There are many other life choices that we do not consider at all as up for debate and discussion as the idea of having children. But perhaps the most frustrating thing about this demonization of people and, particularly, women who choose not to have children is that it completely misses the point. Even though having children is objectively necessary to sustain humanity and for many people is a miraculous and wonderful life choice, we are also objectively creating a society which is making it increasingly difficult for people to make the choice to have children, especially women.

In fact, the US is the only country among 41 nations that does not mandate any paid leave for new parents, according to data compiled by the Organization for Economic Cooperation and Development. And as of April 2018, the second smallest amount of paid leave required in any of the other 40 nations is about two months. And this lack of protection around women in the workforce who choose to have a child is made all the more complicated by the fact that women are increasingly obligated to enter the workforce in order to sustain a family.

As we touch on pretty frequently here at TFD, the minimum wage has not even remotely kept up with the cost of living. Cost of living continues to radically outpace average wages. And things that used to be much more affordable, for example, the higher education of your children, are increasingly becoming out of reach for even upper-middle class families.

So the outdated idea of a mother who stays at home and takes care of the children and the father who goes out to work is, frankly, not even an economic possibility for the people who would even want that. And this is why it's so frustrating that we continue to put the same narratives on women who make the choice not to have children. Because in many cases, if we were creating a situation that was much more supportive of that choice and giving them the resources in order to make it comfortably and to not have to choose between a career and having a child or staying at home to raise the child, many more women might be likely to make that choice.

In fact, there is much data that supports the idea that the more a country goes out of its way to create a set of policy ideals that support motherhood, the more women choose to become mothers. It's also hard to ignore that a lot of this dichotomy that pits child-free people and parents against each other stems from a kind of latent resentment. The truth is that having children is extremely hard.

And seeing people opt out of that choice and still come across as fulfilled and happy can feel almost unfair. Because, why then, should certain people take on the burden of having to raise the next generation when other people can happily escape that reality and not feel like they're missing anything? I do understand, on a human level, how that could feel unfair and also maybe, to some extent, an indictment of the choice to have children, as if maybe it really isn't worth it to have children.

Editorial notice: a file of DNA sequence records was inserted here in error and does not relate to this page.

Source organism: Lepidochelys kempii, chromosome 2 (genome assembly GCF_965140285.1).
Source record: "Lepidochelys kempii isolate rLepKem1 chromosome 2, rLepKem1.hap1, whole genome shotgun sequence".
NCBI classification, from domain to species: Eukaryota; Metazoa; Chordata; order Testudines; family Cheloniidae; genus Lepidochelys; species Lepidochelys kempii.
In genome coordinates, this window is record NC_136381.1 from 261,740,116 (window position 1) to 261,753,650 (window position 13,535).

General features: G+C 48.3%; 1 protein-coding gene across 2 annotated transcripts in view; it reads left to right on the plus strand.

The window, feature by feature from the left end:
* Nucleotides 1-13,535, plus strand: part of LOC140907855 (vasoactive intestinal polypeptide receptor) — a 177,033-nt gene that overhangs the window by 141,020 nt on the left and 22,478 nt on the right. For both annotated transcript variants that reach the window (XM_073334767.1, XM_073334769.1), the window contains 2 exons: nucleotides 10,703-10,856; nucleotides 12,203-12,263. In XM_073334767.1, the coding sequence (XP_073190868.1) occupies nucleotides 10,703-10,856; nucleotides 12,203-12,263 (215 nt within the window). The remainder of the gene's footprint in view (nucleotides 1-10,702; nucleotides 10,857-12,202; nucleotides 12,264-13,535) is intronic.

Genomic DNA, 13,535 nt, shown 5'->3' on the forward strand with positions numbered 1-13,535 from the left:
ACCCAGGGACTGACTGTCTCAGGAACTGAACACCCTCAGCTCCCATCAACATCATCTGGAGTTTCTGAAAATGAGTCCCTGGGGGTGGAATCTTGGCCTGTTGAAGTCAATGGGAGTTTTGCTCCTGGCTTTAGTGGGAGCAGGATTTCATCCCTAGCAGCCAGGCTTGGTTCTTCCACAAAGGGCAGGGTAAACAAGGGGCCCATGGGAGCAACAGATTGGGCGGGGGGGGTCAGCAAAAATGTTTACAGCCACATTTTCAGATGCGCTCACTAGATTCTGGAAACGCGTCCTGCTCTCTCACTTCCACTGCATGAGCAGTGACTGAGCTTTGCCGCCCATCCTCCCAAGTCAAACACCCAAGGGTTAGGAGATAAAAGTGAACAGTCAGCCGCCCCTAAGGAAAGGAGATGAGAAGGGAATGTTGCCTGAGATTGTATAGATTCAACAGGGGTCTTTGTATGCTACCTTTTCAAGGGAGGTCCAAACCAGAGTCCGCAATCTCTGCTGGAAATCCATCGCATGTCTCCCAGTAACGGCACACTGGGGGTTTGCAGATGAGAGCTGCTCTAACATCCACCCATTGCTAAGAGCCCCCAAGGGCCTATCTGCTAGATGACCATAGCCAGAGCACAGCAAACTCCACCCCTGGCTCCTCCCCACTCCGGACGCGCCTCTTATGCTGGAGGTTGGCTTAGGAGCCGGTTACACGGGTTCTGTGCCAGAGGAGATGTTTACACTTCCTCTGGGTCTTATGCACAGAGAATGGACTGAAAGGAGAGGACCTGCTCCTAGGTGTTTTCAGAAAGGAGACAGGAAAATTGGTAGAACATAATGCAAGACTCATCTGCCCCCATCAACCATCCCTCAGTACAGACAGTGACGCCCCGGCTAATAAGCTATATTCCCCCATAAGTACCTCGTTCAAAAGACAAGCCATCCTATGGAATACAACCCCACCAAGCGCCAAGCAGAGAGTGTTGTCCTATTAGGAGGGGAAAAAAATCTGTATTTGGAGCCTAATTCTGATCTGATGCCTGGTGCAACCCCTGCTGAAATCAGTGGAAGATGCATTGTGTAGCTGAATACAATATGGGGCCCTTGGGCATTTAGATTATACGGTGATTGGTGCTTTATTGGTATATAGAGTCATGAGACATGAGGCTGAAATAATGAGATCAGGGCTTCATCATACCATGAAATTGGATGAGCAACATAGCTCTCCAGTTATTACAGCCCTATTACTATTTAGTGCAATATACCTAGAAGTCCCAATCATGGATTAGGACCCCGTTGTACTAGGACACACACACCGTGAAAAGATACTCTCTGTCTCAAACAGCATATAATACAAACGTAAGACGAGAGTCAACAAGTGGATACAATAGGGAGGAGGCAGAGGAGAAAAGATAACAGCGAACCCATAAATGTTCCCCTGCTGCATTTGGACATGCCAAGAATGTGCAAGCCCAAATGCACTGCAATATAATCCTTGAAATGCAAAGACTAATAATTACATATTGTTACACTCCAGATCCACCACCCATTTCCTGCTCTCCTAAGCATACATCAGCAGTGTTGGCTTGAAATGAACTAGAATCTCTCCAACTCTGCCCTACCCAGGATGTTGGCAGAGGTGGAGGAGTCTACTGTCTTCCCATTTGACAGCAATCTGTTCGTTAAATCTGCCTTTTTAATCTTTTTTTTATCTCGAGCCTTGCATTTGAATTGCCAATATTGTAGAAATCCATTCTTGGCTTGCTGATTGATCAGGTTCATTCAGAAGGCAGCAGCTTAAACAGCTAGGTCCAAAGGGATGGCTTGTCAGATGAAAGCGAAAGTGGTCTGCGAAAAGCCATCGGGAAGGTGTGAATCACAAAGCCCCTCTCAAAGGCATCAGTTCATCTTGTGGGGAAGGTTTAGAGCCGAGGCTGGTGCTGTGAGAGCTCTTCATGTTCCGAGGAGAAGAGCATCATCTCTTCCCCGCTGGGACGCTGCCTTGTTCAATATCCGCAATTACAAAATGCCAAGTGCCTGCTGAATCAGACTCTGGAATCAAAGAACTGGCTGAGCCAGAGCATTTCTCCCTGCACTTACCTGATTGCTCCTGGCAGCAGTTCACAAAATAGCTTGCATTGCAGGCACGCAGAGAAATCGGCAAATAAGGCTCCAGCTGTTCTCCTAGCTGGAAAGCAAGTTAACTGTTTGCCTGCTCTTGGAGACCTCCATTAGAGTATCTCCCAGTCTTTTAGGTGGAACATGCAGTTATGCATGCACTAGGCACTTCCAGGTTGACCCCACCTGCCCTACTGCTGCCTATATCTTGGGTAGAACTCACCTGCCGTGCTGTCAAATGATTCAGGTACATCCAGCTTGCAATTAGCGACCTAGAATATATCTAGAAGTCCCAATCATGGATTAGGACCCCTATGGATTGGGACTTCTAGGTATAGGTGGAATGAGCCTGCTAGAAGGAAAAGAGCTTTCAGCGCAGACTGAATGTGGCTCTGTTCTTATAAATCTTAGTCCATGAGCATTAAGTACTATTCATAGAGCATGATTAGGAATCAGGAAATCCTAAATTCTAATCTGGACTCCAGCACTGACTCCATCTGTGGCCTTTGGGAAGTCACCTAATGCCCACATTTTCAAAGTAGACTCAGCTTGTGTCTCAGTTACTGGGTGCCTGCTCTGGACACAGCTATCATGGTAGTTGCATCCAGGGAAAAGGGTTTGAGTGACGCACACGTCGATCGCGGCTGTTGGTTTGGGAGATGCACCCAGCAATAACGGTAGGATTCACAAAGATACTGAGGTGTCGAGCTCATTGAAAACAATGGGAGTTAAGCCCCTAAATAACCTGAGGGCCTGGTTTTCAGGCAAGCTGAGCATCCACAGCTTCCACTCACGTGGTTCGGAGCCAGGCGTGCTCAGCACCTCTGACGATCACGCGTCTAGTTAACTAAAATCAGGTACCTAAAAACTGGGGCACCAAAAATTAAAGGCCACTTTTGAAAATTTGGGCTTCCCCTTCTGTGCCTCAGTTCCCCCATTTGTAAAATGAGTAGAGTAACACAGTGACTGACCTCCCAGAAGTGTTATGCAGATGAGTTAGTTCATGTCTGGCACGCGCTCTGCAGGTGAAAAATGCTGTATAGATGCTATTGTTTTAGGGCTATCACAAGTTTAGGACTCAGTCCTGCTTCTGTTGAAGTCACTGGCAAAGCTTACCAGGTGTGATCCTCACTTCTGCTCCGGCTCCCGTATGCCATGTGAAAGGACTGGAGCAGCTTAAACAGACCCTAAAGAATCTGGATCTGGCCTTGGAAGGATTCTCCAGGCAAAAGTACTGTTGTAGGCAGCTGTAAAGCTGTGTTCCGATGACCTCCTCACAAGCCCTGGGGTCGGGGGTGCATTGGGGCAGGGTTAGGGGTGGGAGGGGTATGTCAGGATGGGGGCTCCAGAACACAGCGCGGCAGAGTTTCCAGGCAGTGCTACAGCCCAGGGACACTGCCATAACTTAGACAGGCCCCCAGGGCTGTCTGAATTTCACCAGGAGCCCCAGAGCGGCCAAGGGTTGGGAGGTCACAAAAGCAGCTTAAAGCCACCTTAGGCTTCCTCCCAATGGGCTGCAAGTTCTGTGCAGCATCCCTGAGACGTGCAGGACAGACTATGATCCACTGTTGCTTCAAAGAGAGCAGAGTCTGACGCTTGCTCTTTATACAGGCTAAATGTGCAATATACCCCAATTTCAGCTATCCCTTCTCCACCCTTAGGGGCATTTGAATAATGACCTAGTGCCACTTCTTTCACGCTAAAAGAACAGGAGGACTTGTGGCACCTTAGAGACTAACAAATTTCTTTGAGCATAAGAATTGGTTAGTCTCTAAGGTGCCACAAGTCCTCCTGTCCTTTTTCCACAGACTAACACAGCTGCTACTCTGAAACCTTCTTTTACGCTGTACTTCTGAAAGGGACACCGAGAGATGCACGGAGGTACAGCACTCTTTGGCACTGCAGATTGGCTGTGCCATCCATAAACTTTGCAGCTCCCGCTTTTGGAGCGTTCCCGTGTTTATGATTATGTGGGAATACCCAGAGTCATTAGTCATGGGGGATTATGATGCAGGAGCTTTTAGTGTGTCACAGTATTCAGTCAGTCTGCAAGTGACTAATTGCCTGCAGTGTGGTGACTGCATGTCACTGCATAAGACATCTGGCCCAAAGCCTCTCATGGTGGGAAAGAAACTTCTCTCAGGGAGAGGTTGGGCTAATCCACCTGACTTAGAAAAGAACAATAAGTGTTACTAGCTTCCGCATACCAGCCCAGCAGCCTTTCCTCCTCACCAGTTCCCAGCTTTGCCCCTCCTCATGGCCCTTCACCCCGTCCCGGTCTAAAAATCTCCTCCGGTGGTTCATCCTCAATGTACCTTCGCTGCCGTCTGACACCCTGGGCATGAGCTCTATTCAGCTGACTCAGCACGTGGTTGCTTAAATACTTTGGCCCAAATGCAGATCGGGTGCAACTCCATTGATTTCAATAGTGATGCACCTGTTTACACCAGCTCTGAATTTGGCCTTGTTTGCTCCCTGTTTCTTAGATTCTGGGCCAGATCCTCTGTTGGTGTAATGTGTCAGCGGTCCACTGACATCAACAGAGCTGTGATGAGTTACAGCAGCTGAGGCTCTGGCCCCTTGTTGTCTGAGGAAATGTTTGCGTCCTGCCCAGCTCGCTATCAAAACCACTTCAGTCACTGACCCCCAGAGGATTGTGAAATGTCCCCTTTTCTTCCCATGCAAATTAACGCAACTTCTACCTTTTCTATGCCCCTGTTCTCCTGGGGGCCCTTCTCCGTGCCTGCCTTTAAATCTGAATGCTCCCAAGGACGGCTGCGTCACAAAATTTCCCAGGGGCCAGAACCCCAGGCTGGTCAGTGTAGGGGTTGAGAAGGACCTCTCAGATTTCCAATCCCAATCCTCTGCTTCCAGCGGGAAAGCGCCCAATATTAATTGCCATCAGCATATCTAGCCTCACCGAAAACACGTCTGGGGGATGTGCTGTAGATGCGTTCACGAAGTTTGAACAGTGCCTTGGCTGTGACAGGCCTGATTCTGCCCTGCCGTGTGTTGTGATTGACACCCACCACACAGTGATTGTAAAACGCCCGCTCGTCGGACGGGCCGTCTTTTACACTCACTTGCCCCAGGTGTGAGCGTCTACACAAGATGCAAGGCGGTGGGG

But the answer to that is not to stigmatize people who choose not to be parents. The real question we need to be asking ourselves as a society is how do we support mothers and people who want to become mothers. And I would say the same is true for all parents of both genders.

And beyond the issues that arise from creating a society in which it is increasingly difficult for women to choose to become mothers, we're also, to a greater and greater extent, dividing and narrowing the definition that we have as Americans of what it means to be a family, removing more and more support systems from the parent-children relationship. For example, as I mentioned, one of the nastier comments that women who choose not to have children will often hear is something along the lines of, what are you going to do when you're older? Who's going to come see you?

Who are you going to spend your holidays with? And not to be a humongous downer, but, actually, the statistics show that even people who do have children, don't necessarily guarantee that they're going to be surrounded by family members when they're older. For example, though we'll often ask for child-free people will do when we're older, around half of all seniors in assisted living homes do not have a single visitor on an average year.